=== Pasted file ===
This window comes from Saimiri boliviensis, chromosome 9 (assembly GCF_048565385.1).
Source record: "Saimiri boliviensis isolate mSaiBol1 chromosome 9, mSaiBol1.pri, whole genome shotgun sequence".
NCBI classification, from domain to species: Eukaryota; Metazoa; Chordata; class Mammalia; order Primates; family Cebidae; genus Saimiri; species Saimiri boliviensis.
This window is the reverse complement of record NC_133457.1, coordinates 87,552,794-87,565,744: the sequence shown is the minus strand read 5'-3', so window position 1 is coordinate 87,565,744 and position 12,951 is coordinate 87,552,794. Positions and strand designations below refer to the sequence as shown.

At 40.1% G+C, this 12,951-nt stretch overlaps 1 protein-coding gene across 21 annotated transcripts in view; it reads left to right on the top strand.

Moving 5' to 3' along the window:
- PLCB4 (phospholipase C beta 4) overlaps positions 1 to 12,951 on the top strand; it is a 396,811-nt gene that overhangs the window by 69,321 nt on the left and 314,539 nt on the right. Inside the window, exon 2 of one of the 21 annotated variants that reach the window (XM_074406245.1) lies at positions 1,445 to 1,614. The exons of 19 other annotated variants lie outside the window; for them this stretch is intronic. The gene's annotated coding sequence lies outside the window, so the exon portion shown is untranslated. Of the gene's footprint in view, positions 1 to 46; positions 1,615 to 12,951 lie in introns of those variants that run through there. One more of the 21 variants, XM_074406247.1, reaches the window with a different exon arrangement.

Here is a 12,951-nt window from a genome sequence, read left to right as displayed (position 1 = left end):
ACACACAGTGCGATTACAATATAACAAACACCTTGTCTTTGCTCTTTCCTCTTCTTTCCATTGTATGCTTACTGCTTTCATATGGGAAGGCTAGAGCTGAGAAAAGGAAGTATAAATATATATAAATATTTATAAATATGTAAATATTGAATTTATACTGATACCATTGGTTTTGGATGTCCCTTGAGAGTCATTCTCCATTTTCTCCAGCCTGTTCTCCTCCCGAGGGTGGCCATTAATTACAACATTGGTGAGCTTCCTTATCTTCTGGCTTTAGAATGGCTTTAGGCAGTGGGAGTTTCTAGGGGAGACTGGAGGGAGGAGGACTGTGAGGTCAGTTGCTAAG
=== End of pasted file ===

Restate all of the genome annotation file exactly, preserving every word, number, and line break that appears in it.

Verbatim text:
This window comes from Saimiri boliviensis, chromosome 9 (assembly GCF_048565385.1).
Source record: "Saimiri boliviensis isolate mSaiBol1 chromosome 9, mSaiBol1.pri, whole genome shotgun sequence".
NCBI classification, from domain to species: Eukaryota; Metazoa; Chordata; class Mammalia; order Primates; family Cebidae; genus Saimiri; species Saimiri boliviensis.
This window is the reverse complement of record NC_133457.1, coordinates 87,552,794-87,565,744: the sequence shown is the minus strand read 5'-3', so window position 1 is coordinate 87,565,744 and position 12,951 is coordinate 87,552,794. Positions and strand designations below refer to the sequence as shown.

At 40.1% G+C, this 12,951-nt stretch overlaps 1 protein-coding gene across 21 annotated transcripts in view; it reads left to right on the top strand.

Moving 5' to 3' along the window:
- PLCB4 (phospholipase C beta 4) overlaps positions 1 to 12,951 on the top strand; it is a 396,811-nt gene that overhangs the window by 69,321 nt on the left and 314,539 nt on the right. Inside the window, exon 2 of one of the 21 annotated variants that reach the window (XM_074406245.1) lies at positions 1,445 to 1,614. The exons of 19 other annotated variants lie outside the window; for them this stretch is intronic. The gene's annotated coding sequence lies outside the window, so the exon portion shown is untranslated. Of the gene's footprint in view, positions 1 to 46; positions 1,615 to 12,951 lie in introns of those variants that run through there. One more of the 21 variants, XM_074406247.1, reaches the window with a different exon arrangement.

Here is a 12,951-nt window from a genome sequence, read left to right as displayed (position 1 = left end):
ACACACAGTGCGATTACAATATAACAAACACCTTGTCTTTGCTCTTTCCTCTTCTTTCCATTGTATGCTTACTGCTTTCATATGGGAAGGCTAGAGCTGAGAAAAGGAAGTATAAATATATATAAATATTTATAAATATGTAAATATTGAATTTATACTGATACCATTGGTTTTGGATGTCCCTTGAGAGTCATTCTCCATTTTCTCCAGCCTGTTCTCCTCCCGAGGGTGGCCATTAATTACAACATTGGTGAGCTTCCTTATCTTCTGGCTTTAGAATGGCTTTAGGCAGTGGGAGTTTCTAGGGGAGACTGGAGGGAGGAGGACTGTGAGGTCAGTTGCTAAG